Politico reported that just 5 percent of Ossoff’s money from Act Blue in April came from Peach State voters. The Ossoff campaign told the Atlanta Journal Constitution in April that 95 percent of his donors came from outside of Georgia.
Overall, Democrats have spent a little over $1 million more in this race than Republicans, but the mix of who’s doing the spending is very different.
With millions of dollars of individual donations, the Ossoff campaign has directly pumped about $7.3 million into television and radio ads. The Democratic Congressional Campaign Committee, a party committee, has spent about $3.6 million.
For Handel, the Republican party and a GOP super PAC have done the heavy lifting, while the official campaign has had a much smaller role.
Her campaign has spent about $1.7 million on ads. Meanwhile, the National Republican Congressional Committee spent $4.1 million, and the Congressional Leadership Fund, a super PAC aligned with House Speaker Paul Ryan, put about $3 million into the race, mostly on ads attacking Ossoff. The U.S. Chamber of Commerce also weighed in with $1 million to help Handel. The Congressional Leadership Fund invested another $1 million in field operations.
The National Republican Congressional Committee is required to report its donors, and to a certain degree, so must the Congressional Leadership Fund. But the latter enjoys a big exception when it comes to disclosure. It can accept money from groups that don’t need to disclose their donors.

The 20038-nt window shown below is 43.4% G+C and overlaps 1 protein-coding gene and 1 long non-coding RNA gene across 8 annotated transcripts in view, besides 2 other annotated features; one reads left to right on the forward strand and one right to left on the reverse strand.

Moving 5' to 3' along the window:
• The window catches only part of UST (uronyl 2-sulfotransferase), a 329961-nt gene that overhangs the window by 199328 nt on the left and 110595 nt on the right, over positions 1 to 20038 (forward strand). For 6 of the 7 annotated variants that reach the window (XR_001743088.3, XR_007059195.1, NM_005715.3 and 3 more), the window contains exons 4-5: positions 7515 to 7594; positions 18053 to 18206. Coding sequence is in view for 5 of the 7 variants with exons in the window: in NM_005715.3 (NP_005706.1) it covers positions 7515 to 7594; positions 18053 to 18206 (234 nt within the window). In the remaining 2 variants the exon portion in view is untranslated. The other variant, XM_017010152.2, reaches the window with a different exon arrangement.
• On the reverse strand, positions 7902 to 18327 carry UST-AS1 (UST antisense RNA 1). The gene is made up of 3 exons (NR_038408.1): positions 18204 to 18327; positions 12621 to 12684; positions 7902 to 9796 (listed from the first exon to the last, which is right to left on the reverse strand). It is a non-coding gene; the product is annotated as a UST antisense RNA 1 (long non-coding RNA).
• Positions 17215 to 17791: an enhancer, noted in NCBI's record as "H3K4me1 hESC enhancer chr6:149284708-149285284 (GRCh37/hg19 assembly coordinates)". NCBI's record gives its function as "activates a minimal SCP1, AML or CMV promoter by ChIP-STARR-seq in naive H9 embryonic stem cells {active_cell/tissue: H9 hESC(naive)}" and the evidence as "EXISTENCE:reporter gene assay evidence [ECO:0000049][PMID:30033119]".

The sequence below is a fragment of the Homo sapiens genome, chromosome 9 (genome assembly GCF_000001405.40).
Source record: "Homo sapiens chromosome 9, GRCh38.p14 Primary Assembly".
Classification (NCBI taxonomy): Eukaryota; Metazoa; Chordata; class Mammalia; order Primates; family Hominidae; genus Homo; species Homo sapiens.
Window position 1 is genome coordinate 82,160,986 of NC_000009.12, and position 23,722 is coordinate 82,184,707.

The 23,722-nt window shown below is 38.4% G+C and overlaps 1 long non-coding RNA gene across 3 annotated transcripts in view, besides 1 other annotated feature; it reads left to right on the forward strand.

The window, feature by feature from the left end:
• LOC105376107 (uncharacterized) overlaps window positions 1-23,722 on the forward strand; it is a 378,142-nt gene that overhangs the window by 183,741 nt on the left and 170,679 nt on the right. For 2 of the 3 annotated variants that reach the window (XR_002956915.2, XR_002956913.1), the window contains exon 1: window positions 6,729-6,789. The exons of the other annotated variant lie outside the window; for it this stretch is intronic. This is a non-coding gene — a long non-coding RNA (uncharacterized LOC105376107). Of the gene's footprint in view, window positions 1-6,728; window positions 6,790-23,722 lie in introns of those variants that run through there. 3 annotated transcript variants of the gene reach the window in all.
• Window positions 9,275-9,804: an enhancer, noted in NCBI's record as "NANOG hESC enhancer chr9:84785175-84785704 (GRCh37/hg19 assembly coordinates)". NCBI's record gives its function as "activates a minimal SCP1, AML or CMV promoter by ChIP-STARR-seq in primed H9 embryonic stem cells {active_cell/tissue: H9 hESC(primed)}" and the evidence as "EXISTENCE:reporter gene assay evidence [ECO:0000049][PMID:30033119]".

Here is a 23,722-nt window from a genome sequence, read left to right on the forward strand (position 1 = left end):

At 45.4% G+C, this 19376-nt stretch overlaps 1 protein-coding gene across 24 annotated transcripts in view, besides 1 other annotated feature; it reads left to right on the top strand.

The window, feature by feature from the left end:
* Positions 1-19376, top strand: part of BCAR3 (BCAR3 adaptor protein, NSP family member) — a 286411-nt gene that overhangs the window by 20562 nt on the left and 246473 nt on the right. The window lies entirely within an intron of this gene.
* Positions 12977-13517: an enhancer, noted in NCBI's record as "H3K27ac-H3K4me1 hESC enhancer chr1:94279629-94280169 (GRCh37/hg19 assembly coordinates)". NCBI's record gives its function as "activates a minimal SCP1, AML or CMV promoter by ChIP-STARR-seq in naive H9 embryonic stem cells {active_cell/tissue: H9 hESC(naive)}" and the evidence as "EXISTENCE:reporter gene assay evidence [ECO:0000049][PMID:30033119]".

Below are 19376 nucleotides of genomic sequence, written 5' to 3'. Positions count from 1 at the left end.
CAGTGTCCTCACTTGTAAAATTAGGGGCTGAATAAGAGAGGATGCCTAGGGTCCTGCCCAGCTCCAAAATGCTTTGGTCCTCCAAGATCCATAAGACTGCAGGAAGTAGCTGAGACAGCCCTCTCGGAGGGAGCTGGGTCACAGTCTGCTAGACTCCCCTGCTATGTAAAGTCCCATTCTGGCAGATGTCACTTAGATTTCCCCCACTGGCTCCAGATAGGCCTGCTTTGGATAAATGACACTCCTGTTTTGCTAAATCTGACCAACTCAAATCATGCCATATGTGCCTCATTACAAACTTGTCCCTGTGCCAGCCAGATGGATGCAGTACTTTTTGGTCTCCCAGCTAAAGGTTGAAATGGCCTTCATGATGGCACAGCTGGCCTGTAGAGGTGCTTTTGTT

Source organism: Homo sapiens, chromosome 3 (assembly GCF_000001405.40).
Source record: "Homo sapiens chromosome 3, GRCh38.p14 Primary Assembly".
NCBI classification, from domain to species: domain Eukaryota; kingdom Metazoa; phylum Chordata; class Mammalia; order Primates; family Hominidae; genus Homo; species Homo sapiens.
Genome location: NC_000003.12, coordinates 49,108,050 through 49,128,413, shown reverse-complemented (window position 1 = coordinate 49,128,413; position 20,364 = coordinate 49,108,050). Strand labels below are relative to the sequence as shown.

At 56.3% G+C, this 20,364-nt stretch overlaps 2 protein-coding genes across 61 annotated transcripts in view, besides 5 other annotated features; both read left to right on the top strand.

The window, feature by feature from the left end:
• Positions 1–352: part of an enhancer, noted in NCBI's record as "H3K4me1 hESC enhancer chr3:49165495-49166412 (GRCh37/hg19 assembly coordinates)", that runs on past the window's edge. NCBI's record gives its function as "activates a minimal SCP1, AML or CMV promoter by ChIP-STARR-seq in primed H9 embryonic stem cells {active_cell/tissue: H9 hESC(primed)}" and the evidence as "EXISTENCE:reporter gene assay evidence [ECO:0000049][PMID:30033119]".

The Center for Responsive Politics looked at the latest filings for the Congressional Leadership Fund and found that out of $7.5 million in receipts, $5.3 million, nearly three-quarters, came from CLF’s partner organization, the American Action Network.
The American Action Network is the sort of group that keeps donors both large and small anonymous. So is the Chamber of Commerce.
So when Ossoff talked about attacks coming from anonymous sources, he was on solid ground. His term that the Republican committees "bailed out" her campaign is exaggerated. They provided more resources compared to her official campaign.
WSB-TV, 6th Congressional district debate, June 6, 2017
Federal Election Commission, Candidate and Committee Viewer, accessed June 7, 2017
Atlanta Journal Constitution, A closer look at Jon Ossoff’s epic fundraising haul, April 8, 2017
Atlanta Journal Constitution, Democrats are outspending Republicans in Georgia 6th race, May 31, 2017
National Journal, Jon Ossoff Aims for the Middle in Georgia, June 5, 2017
Citizens for Responsibility and Ethics in Washington, Dark money floods Georgia special election to replace HHS Secretary Price, April 18, 2017
Email interview, Sacha Haworth, spokeswoman, Ossoff for Congress, June 7, 2017
Email interview, Kate Constantini, spokeswoman, Handel for Congress, June 7, 2017
Interview, Dave Levinthal, senior political reporter, Center for Public Integrity, June 7, 2017
Interview, Robert Maguire, investigator, Center for Responsive Politics, June 7, 2017
Interview, Sarah Bryner, director of research, Center for Responsive Politics, June 7, 2017